APC condemns the crackdown on peaceful protesters in India, including the harassment of APC staff member


In recent weeks, peaceful protests have erupted throughout India in response to the adoption of the controversial Citizenship Amendment Act (CAA). APC condemns the crackdown on peaceful protesters in the country, including the harassment of our staff member Gayatri Khandhadai.

Background on CAA and the protests

In recent weeks, peaceful protests have erupted throughout India in response to the adoption of the controversial Citizenship Amendment Act. Passed in early December, the amended legislation excludes Hindus, Sikhs, Buddhists, Jains, Parsis and Christians from Afghanistan, Bangladesh and Pakistan who have been resident in India since before 2014 from the status of "illegal immigrants", and expedites their path to citizenship. The Amendment does not extend the same protection to atheists and Muslims, including minority sects, from these three countries.

Critics say that the CAA undermines India's secular constitution, which ensures equality for all religions and does not list religion as a criterion for citizenship. International groups and experts have also expressed their concerns in relation to this discriminatory legislation. The UN Office of the High Commissioner for Human Rights (OHCHR) has called the CAA "fundamentally discriminatory in nature".

Restrictions on the right to protest

There has been a severe clampdown on the right to protest across India. In addition to prolonged network shutdowns, dozens of people have been killed and thousands have been arrested amid demonstrations in India against the CAA. The UN Secretary-General expressed concern about the Indian government's use of excessive force and urged full respect for the rights of freedom of opinion and expression and peaceful assembly. 

On 29 December, a group of activists in Chennai, including APC staff member Gayatri Khandhadai, decided to protest by drawing kolams (patterns with rice flour) that said “No to CAA and NRC”. Kolams are part of a long-standing tradition in Tamil Nadu, drawn especially during the ongoing Tamil month of marghazi, which is a central part of their culture. They were met by over 40 police personnel who asked them to stop since they didn’t have permission under Section 41(3)(a) of the Madras City Police Act. The activists did not seek permission for this because it was not an organised protest and they were not raising slogans. The story went viral in Tamil Nadu and nationally, with many people drawing kolams outside their houses in solidarity.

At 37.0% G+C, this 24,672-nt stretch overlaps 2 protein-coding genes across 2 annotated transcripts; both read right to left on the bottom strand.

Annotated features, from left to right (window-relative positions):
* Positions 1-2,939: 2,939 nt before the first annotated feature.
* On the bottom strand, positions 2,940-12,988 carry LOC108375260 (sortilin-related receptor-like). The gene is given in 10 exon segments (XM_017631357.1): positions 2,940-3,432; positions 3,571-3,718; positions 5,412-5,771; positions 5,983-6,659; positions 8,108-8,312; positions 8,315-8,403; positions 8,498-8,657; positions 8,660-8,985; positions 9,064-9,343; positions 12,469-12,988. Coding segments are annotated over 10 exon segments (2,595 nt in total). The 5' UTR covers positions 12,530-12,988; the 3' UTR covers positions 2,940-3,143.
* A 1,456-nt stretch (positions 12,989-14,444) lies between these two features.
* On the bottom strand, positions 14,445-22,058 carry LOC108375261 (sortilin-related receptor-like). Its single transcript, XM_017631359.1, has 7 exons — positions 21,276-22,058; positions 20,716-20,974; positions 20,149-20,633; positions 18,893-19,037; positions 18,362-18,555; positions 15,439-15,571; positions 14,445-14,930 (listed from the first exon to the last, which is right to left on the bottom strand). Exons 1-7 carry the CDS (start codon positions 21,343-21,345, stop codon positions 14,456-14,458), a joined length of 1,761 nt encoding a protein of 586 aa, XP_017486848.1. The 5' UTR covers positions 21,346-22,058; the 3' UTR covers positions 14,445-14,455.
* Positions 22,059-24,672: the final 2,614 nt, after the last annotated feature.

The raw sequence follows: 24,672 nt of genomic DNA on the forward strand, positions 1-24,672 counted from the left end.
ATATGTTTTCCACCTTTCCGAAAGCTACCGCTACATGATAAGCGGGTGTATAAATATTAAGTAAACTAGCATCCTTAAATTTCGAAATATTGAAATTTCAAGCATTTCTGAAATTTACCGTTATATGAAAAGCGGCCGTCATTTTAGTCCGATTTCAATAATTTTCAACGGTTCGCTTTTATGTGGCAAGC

We are particularly concerned about the doxxing suffered by our staff member Khandhadai during a press conference held on 1 January to discuss the 2019 crime statistics. We believe the Police Commissioner is intentionally spreading rumours about her, including by playing into Islamophobic sentiments in order to intimidate and silence her and others who are exercising their constitutionally protected right to peacefully express their dissent. We fear that there is a real possibility that she could be taken into police custody.

More information
  • Read our full statement.

  • Follow updates and help us amplify the message through the #NoToCAA hashtag on Twitter.

  • Access our press section to stay updated on pressing news and other resources.

  • For interviews, coverage and other press inquiries, contact Leila Nachawati, APC’s media outreach lead: leila@apc.org.  

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About APC

The Association for Progressive Communications (APC) is an international network and non-profit organisation founded in 1990 that wants everyone to have access to a free and open internet to improve lives and create a more just world. https://apc.org  

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